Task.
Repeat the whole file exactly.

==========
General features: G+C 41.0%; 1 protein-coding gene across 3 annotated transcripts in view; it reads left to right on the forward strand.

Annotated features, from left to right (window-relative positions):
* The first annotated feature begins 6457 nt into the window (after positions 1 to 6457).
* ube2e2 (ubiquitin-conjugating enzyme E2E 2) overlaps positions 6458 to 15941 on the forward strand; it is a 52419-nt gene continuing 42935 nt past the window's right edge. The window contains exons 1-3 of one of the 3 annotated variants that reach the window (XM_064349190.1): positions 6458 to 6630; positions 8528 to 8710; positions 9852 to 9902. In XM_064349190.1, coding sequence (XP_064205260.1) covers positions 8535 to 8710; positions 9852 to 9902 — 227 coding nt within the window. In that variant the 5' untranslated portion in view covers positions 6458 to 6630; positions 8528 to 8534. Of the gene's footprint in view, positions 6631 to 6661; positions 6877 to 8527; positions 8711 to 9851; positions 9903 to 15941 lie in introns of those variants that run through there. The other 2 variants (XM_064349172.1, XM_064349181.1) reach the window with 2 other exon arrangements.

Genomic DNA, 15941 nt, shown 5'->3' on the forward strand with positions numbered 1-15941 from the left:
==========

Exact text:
General features: G+C 41.0%; 1 protein-coding gene across 3 annotated transcripts in view; it reads left to right on the forward strand.

Annotated features, from left to right (window-relative positions):
* The first annotated feature begins 6457 nt into the window (after positions 1 to 6457).
* ube2e2 (ubiquitin-conjugating enzyme E2E 2) overlaps positions 6458 to 15941 on the forward strand; it is a 52419-nt gene continuing 42935 nt past the window's right edge. The window contains exons 1-3 of one of the 3 annotated variants that reach the window (XM_064349190.1): positions 6458 to 6630; positions 8528 to 8710; positions 9852 to 9902. In XM_064349190.1, coding sequence (XP_064205260.1) covers positions 8535 to 8710; positions 9852 to 9902 — 227 coding nt within the window. In that variant the 5' untranslated portion in view covers positions 6458 to 6630; positions 8528 to 8534. Of the gene's footprint in view, positions 6631 to 6661; positions 6877 to 8527; positions 8711 to 9851; positions 9903 to 15941 lie in introns of those variants that run through there. The other 2 variants (XM_064349172.1, XM_064349181.1) reach the window with 2 other exon arrangements.

Genomic DNA, 15941 nt, shown 5'->3' on the forward strand with positions numbered 1-15941 from the left: